After the withdrawal from Gallipoli, the battalion returned to Egypt. It was split to help form the 49th Battalion and brought up to strength with reinforcements. In March 1916 the battalion sailed for France and the Western Front. From then until 1918 the battalion took part in operations against the German Army. The battalion's first major action in France was at Pozieres in the Somme valley. The 9th Battalion attacked on the extreme right of the line and it was during this action that Private John Leak won, with the bayonet, the battalion's only Victoria Cross. Later the battalion fought at Ypres, in Flanders, before returning to the Somme for winter. In 1917 the battalion moved back to Belgium for the advance to the Hindenburg Line, and in March and April1918 helped stop the German spring offensive. The battalion participated in the great allied offensive of 1918 and fought near Amiens on 8 August. The advance by British and Empire troops was the greatest success in a single day on the Western Front, one that German General Erich Ludendorff described as "the black day of the German Army in this war".

The battalion continued operations until late September 1918. At 11 am on 11 November 1918, the guns fell silent. The November armistice was followed by the peace treaty of Versailles, signed on 28 June 1919.

In November 1918 members of the AIF began to return to Australia for demobilisation and discharge. On 5 February 1919, the 9th and 10th Battalions were amalgamated.


Battle Honours:

Albert 1918, Amiens, ANZAC, Broodeseinde, Bullecourt, Defence of ANZAC, Egypt 1915-16, Epehy, France and Flanders 1916-18, Gallipoli 1915, Hazebrouck, Hindenburg Line, Kemmel, Landing at ANZAC, Lys, Menin Road, Passchendaele, Poelcappelle, Polygon Wood, Poziéres, Sari Bair,Somme 1916-18, Suvla, Ypres 1917


Auxilliary Mechanical Transport Companies &
Australian Motor Transport Companies

Unit Shoulder Patch
4th Australian Motor Transport Company



Not entitled to wear ANZAC 'A'

I have been unable to find much detail concerning the work of the Motor Transport Companies other than that below, and the fact that they were an element of the Service Corps.

In the period between the withdrawal from Gallipoli and engagement in France, there was significant reorganisation of the Australian formations, leading to much confusion as to the nomenclature and numbering of units. As an example, the 8th Field Company Engineers was formed at the same time in Egypt and Australia a situation later sorted out in Egypt. The ADFA AIF site has the most comprehensive coverage, and was the source for most of the following.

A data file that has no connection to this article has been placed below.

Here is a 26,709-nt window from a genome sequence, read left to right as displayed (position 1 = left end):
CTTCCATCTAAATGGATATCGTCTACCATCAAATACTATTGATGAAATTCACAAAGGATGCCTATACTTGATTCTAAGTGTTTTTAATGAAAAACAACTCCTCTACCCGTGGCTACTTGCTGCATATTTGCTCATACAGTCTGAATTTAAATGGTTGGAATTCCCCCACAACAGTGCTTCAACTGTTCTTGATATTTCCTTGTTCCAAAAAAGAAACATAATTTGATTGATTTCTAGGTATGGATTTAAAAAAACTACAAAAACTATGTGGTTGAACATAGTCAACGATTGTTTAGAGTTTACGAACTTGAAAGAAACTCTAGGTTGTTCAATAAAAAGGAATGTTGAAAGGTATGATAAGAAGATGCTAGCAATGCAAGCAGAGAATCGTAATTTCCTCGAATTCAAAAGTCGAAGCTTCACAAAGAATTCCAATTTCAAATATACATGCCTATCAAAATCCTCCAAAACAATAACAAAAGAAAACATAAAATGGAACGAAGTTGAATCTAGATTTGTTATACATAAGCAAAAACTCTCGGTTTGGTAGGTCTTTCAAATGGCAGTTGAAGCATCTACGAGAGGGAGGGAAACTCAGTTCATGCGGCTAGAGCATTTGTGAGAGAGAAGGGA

The Australian Motor Transport Companies were formed late in the war, 13 Mar 1918, from the disbanded Auxilliary Mechanical Transport Companies/Supply Columns and Ammunition Sub Parks attached to the Australian Divisions in France.

The 1st Division Supply Column which had been formed in Australia in September 1914 as the 9th Army Service Corps Company departed Melbourne on 22 Dec 1914. Diverted to England as the terrain and tactical situation on Gallipoli was totally unsuitable for the use of vehicles, it arrived 15 Feb 1915 and was renamed the 300th Auxilliary Mechanical Transport Company and arrived in France July 1915.

In France it was renamed the British 17th Division Supply Column, assigned to the British 17th Division. In April 1916, with the arrival of Australian troops in France, the unit was assigned to the 1st Division as the 1st Division Supply Column. It was disbanded in March 1918.

The 8th Army Service Corps Company was formed in Australia September 1914 and assigned to the 1st Division. It departed Melbourne 22 Ddec 1914 and was diverted to England where it was renamed the 301st Mechanical Transport Company. Moved to France in July 1915 it was renamed the British 17th Division Ammunition Sub Park. It was renumbered 1st Division Ammunition Sub Park in 1916 and assigned to the 1st Division. It was disbanded in March 1918.

The 1st, 2nd and 3rd Auxilliary Mechanical Transport Company were formed in Australia in 1916 and departed Melbourne on 22 Dec 1916. The 1st was broken up in August 1917 to form the 2nd Division Supply Column. The 2nd became the 5th Division Supply Column and the 3rd was broken up in August 1917 to form the 5th Division Ammunition Sub Park.

The 2nd Division Supply Column was formed in Australia in 1916 as the 1st Mechanical Transport Company. It departed from Melbourne 2 Dec 1916 and on arrival was renamaed the 2nd Division Supply Column. It was disbanded in March 1918.

The 3rd Division Supply Column, also known as the 20th Army Service Corps Company and formed in March 196 departed Melbourne 5 Jun 1916. It was disbanded in March 1918.

The 4th Division Supply Column was formed in France, September 1917 by Australianisation of the 4th Division Supply Column. It was disbanded in March 1918.

The Divisional Supply Columns were disbanded in March 1918 to form the 1st to 6th AMT Companies. The Colour Patches were the same for all Companies, with a brass number (1 to 6) inside the inner white triangle designating the specific Company.

Harold Lapworth was appointed a (Temporary) Artificer - a trade that would later be designated 'motor mechanic', and which presumably drew a higher pay rate.


1914-15 Star

[Extract from Ribbons and Medals: Naval, Military, Air Force and Civil, Captain H. Taprell Dorling, DSO RN,
George Philip & Son, 33 Fleet Street, London EC4, 1940]
1914-15 Star